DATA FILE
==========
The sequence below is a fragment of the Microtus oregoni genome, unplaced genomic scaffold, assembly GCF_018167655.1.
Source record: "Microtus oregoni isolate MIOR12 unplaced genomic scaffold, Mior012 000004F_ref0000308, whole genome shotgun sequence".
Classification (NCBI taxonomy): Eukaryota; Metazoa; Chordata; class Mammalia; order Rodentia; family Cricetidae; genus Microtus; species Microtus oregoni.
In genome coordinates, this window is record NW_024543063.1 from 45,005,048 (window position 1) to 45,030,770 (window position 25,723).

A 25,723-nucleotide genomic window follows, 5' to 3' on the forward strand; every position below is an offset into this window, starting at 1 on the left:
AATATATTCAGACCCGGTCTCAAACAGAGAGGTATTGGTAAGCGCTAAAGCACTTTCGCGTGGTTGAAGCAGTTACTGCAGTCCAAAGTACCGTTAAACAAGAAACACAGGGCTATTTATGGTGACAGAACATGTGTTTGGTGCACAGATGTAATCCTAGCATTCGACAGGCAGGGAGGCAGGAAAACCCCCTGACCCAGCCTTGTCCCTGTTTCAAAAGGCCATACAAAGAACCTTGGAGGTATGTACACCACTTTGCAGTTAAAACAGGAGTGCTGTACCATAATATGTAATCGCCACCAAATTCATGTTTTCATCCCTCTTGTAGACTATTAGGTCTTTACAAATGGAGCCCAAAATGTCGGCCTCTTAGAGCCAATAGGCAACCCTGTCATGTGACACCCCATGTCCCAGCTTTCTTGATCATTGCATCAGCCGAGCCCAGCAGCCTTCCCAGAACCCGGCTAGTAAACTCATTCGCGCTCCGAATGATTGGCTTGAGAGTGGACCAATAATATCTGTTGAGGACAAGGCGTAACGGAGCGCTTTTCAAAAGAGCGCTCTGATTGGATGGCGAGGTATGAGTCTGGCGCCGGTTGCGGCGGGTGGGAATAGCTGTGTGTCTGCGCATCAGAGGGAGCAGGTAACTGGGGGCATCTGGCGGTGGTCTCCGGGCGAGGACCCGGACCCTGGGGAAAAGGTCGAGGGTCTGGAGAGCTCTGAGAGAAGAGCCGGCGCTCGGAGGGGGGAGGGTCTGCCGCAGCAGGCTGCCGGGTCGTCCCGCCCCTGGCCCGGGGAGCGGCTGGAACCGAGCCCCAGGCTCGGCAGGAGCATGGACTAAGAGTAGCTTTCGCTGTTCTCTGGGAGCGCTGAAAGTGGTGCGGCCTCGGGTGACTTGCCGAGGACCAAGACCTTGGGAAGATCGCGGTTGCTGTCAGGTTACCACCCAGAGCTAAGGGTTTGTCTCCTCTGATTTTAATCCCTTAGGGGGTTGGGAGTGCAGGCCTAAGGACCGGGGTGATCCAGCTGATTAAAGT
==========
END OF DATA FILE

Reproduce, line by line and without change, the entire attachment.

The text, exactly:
The sequence below is a fragment of the Microtus oregoni genome, unplaced genomic scaffold, assembly GCF_018167655.1.
Source record: "Microtus oregoni isolate MIOR12 unplaced genomic scaffold, Mior012 000004F_ref0000308, whole genome shotgun sequence".
Classification (NCBI taxonomy): Eukaryota; Metazoa; Chordata; class Mammalia; order Rodentia; family Cricetidae; genus Microtus; species Microtus oregoni.
In genome coordinates, this window is record NW_024543063.1 from 45,005,048 (window position 1) to 45,030,770 (window position 25,723).

A 25,723-nucleotide genomic window follows, 5' to 3' on the forward strand; every position below is an offset into this window, starting at 1 on the left:
AATATATTCAGACCCGGTCTCAAACAGAGAGGTATTGGTAAGCGCTAAAGCACTTTCGCGTGGTTGAAGCAGTTACTGCAGTCCAAAGTACCGTTAAACAAGAAACACAGGGCTATTTATGGTGACAGAACATGTGTTTGGTGCACAGATGTAATCCTAGCATTCGACAGGCAGGGAGGCAGGAAAACCCCCTGACCCAGCCTTGTCCCTGTTTCAAAAGGCCATACAAAGAACCTTGGAGGTATGTACACCACTTTGCAGTTAAAACAGGAGTGCTGTACCATAATATGTAATCGCCACCAAATTCATGTTTTCATCCCTCTTGTAGACTATTAGGTCTTTACAAATGGAGCCCAAAATGTCGGCCTCTTAGAGCCAATAGGCAACCCTGTCATGTGACACCCCATGTCCCAGCTTTCTTGATCATTGCATCAGCCGAGCCCAGCAGCCTTCCCAGAACCCGGCTAGTAAACTCATTCGCGCTCCGAATGATTGGCTTGAGAGTGGACCAATAATATCTGTTGAGGACAAGGCGTAACGGAGCGCTTTTCAAAAGAGCGCTCTGATTGGATGGCGAGGTATGAGTCTGGCGCCGGTTGCGGCGGGTGGGAATAGCTGTGTGTCTGCGCATCAGAGGGAGCAGGTAACTGGGGGCATCTGGCGGTGGTCTCCGGGCGAGGACCCGGACCCTGGGGAAAAGGTCGAGGGTCTGGAGAGCTCTGAGAGAAGAGCCGGCGCTCGGAGGGGGGAGGGTCTGCCGCAGCAGGCTGCCGGGTCGTCCCGCCCCTGGCCCGGGGAGCGGCTGGAACCGAGCCCCAGGCTCGGCAGGAGCATGGACTAAGAGTAGCTTTCGCTGTTCTCTGGGAGCGCTGAAAGTGGTGCGGCCTCGGGTGACTTGCCGAGGACCAAGACCTTGGGAAGATCGCGGTTGCTGTCAGGTTACCACCCAGAGCTAAGGGTTTGTCTCCTCTGATTTTAATCCCTTAGGGGGTTGGGAGTGCAGGCCTAAGGACCGGGGTGATCCAGCTGATTAAAGT